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Judaic Studies

Judaic Studies | Courses | Judaic & Near Eastern Studies Faculty

744 Herter

Degree: Bachelor of Arts

Office: 744 Herter

Phone: 545-2550

Chair of Department:Professor James Young. Professors Berkovitz, Bolozky, Lester, Rothstein, Rubin; Associate Professor Shapiro; Assistant Professors Ben-Ur, El-Hibri; Senior Lecturer Jiyad; Lecturer Schwarz. Adjunct Professors Busi, Denny, Dienes, Ellis, Erdman, Katsh, Mednicoff, Schwartzwald, Stone, Sullivan, Swartz, Wilson.

Judaic Studies

The Field

The program in Judaic Studies seeks to cultivate an appreciation of the central role played by Jewish culture in the development of human civilization. As an interdisciplinary program, Judaic Studies exposes students to a variety of perspectives on issues of enduring importance and global concern. Students may choose from a wide selection of introductory and advanced courses in Jewish history and thought, a full program in Hebrew language and literature, and Yiddish language. Beyond the core area of instruction, the curriculum also includes courses offered by several distinguished faculty holding joint appointments in Judaic Studies.

Students may supplement the Judaic Studies course offerings with the following options: Special Problems courses in the area of a student's particular interest may be arranged with adjunct Judaic Studies faculty. Approved one-credit courses offered through the Hillel Foundation or Chabad House may be taken by enrolling in either JUDAIC 191 or JUDAIC 192. Consult the department's Course Description Guide produced each semester.

Students are also encouraged to spend one or two semesters of study at a recognized Israeli university, and may, with prior permission, apply Judaic and Hebrew credits toward their major in Judaic Studies. Information on available programs may be obtained at the Department of Judaic and Near Eastern Studies.

The Major

The following requirements must be fulfilled:

1. JUDAIC 101 and 102 The Jewish People I and II

2. Three years of Hebrew. Students may take Hebrew courses in a combination of language (modern and/or biblical), literature, or linguistics. However, a first-year or second-year sequence in Modern Hebrew or in Biblical Hebrew followed by its Biblical Hebrew or Modern Hebrew counterpart at the same level does not constitute an additional year in the three-year language requirement.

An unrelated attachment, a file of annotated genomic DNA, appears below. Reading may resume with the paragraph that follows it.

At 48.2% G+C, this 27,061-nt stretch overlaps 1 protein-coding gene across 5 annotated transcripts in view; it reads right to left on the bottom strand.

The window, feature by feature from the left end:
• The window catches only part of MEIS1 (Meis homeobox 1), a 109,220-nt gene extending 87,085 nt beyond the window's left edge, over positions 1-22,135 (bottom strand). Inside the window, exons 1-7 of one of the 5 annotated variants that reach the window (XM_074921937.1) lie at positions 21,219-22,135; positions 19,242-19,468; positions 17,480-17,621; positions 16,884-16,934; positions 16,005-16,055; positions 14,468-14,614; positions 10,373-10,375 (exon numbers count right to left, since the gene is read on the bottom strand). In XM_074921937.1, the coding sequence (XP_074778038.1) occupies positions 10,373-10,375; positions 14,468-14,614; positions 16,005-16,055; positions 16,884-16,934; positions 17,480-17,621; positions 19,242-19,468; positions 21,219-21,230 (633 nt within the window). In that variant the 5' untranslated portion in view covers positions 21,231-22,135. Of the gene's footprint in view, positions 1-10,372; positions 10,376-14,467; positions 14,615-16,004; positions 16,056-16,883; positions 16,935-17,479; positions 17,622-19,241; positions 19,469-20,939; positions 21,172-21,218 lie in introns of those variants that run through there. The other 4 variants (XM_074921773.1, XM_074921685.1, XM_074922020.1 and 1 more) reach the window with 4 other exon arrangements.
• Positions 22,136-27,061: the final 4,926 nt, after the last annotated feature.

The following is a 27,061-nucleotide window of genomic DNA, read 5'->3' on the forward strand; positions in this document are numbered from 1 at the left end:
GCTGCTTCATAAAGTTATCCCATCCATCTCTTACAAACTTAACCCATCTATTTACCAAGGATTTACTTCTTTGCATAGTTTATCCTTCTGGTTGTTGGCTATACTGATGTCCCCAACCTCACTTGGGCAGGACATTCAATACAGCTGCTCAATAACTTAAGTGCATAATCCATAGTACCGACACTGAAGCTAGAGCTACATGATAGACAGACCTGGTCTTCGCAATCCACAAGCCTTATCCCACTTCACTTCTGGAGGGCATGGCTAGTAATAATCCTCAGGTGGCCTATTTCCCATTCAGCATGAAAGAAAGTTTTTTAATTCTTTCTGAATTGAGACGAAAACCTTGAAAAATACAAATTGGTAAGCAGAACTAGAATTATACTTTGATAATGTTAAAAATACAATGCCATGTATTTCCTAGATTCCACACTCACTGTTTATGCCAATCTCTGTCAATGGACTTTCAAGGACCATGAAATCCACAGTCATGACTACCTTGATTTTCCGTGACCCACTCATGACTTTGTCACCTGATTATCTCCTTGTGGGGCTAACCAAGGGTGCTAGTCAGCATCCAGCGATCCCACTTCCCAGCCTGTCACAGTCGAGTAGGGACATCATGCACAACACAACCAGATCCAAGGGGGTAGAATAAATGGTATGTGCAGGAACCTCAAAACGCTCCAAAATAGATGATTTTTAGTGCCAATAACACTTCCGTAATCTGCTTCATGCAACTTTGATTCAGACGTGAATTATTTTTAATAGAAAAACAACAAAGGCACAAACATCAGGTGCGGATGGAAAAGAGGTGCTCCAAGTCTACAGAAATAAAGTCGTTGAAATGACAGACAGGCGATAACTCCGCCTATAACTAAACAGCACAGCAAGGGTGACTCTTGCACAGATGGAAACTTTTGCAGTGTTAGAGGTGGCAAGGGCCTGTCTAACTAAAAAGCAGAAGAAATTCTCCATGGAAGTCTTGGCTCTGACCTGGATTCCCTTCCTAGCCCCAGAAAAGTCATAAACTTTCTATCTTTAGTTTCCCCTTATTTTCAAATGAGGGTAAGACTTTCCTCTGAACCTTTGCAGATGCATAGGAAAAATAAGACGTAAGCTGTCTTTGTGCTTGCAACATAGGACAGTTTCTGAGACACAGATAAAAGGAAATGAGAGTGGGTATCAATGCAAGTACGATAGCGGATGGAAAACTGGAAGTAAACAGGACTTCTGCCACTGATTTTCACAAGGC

110, 120 Elementary Modern Hebrew

126, 246 Intensive Modern Hebrew

230, 240 Intermediate Modern Hebrew

301, 302 Advanced Modern Hebrew

111, 121 Elementary Biblical Hebrew

231, 312 Readings in Hebrew Bible, Classical Hebrew Texts

351, 352 Readings in Modern Hebrew

361, 362 Modern Hebrew Literature

411 Hebrew Linguistics 298, 398 Practica

3. Six 3-credit upper-division Judaic Studies courses (at or above the 300 level), with at least three in a field of concentration, determined in consultation with the Chief Undergraduate Adviser. Areas such as Bible, literature, or a particular period of history would be appropriate.

301 Bible and Archaeology

305 Judaism and Christianity in the Ancient World

325 Jews, Christians and Muslims in the Medi- eval World

333 Jewish Philosophers of the 20th Century

335 The Jewish Experience in Europe

345 The Making of Modern Jewry

350 Jewish Law and Society

365 Antisemitism in Historical Perspective

366 Zionism and the State of Israel

367 Israel in the 20th Century: Society and Lit- erature

375 The Jewish Experience in America

385 The Jews of Eastern Europe

390B World Jewry Since 1945

390D Sephardic Cultures and Literatures of the Spanish Diaspora

391D Women, Gender, Judaism

392 Blacks and Jews: A Comparative Study of Oppression

392A Jewish Music

394A Major Issues in Contemporary Jewish Life

395A Family and Sexuality in Judaism.

397R Jewish Folklore

497 Special Topics: The Writings of Elie Wiesel

ENGL 319 Representing the Holocaust

ENGL 320 Religion in Western Literature

HIST 387 The Jewish Holocaust

4. The Junior Year Writing requirement: two credits of the Junior Year Writing practicum course (JUDAIC 398W), or two one-credit 398W courses taken over two semesters. In either case, each single credit will be associated with a Judaic Studies course designated as "Writing-intensive."

An Honors option is available for qualified students.

5. Courses with a Pass grade or a grade lower than C cannot be accepted for major credit.

Hebrew Language

Students can fulfill the University language requirement with either modern or biblical Hebrew. For course listings, see above.

Career Opportunities

A major in Judaic Studies is suitable preparation for any preprofessional training which requires an undergraduate liberal arts education. Many of our majors have plans for a career related to Judaica or graduate study. Alumni and alumnae who have majored in Judaic Studies have gone to graduate schools such as Brandeis, Harvard, Hebrew University of Jerusalem, Yeshiva University School of Social Work, and have entered fields such as Jewish communal service, social work, the arts and communications, teaching, and advanced graduate study.

The Minor

The Judaic Studies or Hebrew Minor enables students to gain grounding in some particular facet of the discipline, without fulfilling the full range of major requirements.

In Judaic Studies

1. JUDAIC 101 and 102, or their equivalent.

2. Four additional courses, at or above the 300 level, with two in a field of concentration (see course listings above).

In Hebrew

Any six courses (18 credits) in Hebrew language (beyond Hebrew 120 Elementary Modern Hebrew II), literature or linguistics (see course listings above).

Judaic Studies | Courses | Judaic & Near Eastern Studies Faculty